Let’s change the way we look at gun violence. Instead of simply calling it crime, we need to call it what it truly is: one the most serious threats to public health in Harlem. As a resident of Harlem, this issue is personal for me.

Our Mission Society Anti-Violence Initiative is a critical part of keeping our community “healthy” and stopping the shooting before it starts. In fact, since the program started in Central Harlem in 2010, felonies involving dangerous weapons in the 32nd Precinct are down 50 percent. I want to tell you what we’re doing as an organization to strengthen this program to make sure it is viable for the long-run.

Our anti-violence program is based on the extremely successful CeaseFire Chicago/Cure Violence model, which created the idea of viewing street violence as a public health issue. Trained “street-credible” violence interrupters are sent out to mediate and negotiate disputes. These dedicated interrupters are persuading the people who are most at risk for engaging in violence to find peaceful solutions to their problems.

While our outreach workers are meeting people on the streets to prevent retaliation and de-escalate potentially dangerous situations, we are also working to change the game for our community as a whole. The model encourages “spreading positive norms,” and the bottom line is we are out there making sure everyone knows that violence is never the answer.

At the moment, there are some rumors swirling about our program that I want to dispel. I am writing to cut through the noise and let you know what we are moving proactively to ensure that our good work continues. We have launched a wide-ranging internal review to ensure that all of our current and former staff members’ concerns are heard. For now, our review has not turned up any instances of violence or gang membership. But you should be assured that our leadership at the Mission Society will act immediately to dismiss anyone proved to be currently affiliated with a gang, engaged in criminal activity or involved in violence of any kind.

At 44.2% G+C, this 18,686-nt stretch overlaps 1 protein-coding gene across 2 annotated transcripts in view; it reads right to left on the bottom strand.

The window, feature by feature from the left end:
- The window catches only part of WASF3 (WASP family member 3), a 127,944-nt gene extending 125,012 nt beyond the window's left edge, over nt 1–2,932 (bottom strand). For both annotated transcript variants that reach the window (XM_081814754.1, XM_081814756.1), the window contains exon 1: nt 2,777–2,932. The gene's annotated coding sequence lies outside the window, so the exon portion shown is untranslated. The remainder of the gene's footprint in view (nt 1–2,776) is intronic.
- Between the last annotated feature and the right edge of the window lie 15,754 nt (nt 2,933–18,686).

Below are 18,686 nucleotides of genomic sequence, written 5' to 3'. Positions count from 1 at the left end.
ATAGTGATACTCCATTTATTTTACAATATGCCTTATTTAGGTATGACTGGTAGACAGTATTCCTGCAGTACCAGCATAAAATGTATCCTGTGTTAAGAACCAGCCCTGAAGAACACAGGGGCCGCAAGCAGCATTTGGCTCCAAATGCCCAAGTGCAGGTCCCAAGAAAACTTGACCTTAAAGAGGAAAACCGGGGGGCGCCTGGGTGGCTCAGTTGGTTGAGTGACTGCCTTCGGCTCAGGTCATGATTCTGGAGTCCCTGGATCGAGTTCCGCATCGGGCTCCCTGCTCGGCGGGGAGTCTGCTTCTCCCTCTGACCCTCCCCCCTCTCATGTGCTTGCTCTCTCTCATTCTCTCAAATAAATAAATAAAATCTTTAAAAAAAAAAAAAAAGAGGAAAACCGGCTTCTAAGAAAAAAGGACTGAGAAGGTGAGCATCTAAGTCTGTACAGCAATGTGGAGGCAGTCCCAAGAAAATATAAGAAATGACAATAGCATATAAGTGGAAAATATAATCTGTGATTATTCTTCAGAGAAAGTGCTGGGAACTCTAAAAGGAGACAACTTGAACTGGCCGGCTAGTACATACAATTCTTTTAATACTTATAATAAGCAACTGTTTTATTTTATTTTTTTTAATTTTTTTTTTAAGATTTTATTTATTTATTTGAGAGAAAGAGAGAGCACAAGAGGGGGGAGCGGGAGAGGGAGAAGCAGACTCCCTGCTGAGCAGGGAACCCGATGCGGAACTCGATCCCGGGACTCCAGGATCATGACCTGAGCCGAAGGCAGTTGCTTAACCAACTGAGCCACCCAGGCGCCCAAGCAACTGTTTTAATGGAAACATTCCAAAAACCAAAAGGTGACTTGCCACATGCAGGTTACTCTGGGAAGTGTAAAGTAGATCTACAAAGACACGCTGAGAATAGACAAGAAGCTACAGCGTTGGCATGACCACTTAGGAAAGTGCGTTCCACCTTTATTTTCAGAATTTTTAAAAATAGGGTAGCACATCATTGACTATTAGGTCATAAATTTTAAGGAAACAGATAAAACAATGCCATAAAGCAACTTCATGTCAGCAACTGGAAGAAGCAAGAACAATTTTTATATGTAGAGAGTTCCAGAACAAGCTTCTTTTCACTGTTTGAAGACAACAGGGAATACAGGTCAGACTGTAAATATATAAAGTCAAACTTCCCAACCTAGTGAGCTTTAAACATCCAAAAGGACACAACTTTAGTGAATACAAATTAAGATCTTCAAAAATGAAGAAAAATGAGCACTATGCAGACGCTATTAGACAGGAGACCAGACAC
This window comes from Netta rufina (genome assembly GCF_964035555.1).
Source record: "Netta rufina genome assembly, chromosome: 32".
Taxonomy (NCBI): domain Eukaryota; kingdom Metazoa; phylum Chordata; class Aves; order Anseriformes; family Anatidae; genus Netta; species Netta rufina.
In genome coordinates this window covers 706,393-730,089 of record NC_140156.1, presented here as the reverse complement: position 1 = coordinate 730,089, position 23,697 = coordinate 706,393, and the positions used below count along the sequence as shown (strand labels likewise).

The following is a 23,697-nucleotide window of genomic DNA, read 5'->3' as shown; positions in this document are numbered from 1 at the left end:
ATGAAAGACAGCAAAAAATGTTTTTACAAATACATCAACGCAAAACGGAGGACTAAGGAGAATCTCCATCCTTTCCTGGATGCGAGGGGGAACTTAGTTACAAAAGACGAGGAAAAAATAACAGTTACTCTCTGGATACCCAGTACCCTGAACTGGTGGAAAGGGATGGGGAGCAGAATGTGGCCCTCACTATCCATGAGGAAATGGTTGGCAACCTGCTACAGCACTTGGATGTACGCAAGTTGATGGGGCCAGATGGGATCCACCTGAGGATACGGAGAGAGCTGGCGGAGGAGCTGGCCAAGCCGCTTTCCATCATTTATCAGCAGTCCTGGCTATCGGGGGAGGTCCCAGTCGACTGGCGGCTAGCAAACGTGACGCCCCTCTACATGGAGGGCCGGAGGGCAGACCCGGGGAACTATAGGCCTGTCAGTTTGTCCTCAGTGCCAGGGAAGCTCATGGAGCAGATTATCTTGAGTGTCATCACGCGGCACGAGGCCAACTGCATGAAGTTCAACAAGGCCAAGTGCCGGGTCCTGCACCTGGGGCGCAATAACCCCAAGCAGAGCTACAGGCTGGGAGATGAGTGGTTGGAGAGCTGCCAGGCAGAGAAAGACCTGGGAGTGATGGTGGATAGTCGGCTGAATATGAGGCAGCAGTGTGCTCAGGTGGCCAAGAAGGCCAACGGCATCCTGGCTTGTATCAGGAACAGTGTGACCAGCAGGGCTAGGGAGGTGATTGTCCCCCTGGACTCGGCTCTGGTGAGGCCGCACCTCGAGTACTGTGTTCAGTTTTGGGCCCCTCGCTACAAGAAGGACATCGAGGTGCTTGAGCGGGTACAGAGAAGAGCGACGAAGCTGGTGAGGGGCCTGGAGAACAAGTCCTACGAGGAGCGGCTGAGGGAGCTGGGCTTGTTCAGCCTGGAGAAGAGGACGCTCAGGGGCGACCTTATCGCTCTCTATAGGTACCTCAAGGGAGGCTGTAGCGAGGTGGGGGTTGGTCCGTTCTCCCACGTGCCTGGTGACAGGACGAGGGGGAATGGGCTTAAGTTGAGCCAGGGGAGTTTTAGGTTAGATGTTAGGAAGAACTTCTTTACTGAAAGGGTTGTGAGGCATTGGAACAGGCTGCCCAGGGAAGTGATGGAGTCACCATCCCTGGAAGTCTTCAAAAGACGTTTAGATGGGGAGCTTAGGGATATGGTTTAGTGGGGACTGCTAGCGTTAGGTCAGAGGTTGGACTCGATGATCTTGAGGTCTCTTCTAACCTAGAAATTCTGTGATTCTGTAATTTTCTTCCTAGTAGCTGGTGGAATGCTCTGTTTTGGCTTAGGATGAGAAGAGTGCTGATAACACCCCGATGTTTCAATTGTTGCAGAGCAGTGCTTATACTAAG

The Mission Society is empaneling a blue-ribbon group of community leaders to re-interview all current staff members. This group will also make important recommendations that we intend to use to make our program even stronger. The bottom line is that we want to know of any instances of wrong doing by anyone associated with our program. If those allegations are proved, we will deal with them swiftly and decisively.

We are working actively with the Mayor’s Office of Criminal Justice to take concrete steps to build a foundation for success. As recently as last week, Mayor Bill de Blasio reaffirmed his commitment to this model, which is yet another validation of the important work we are doing.

It is clear why this program is important to not only protect but also strengthen. A scientific study done on a similar program in Crown Heights showed 20 percent fewer shootings than in similar neighborhoods. That program involved more than 100 mediations with more than 1,000 clients. Cure violence programs, as these types of intervention models are called, are proved to work. That is a simple fact, and it is something that everyone in Harlem can support.

Since its inception, our program has mediated nearly 900 conflicts in the community, and shootings have decreased 67 percent in our service area. Although our policy is not to make the details of these mediations public, we know definitively that by stepping in when we did, we prevented these situations from escalating. Violence is not a fact of life, it is not something that anyone should have to live with, and just like a disease, we should all be working together to find a cure.

No one wants our children to grow up on streets riddled with bullets. That is why the Mission Society Anti Violence Initiative is here—to support everyone in Harlem who wants a neighborhood where kids can play on the streets and not have to worry about stray bullets. The work we are doing will go a long way toward making Central Harlem the safe community we know it can be.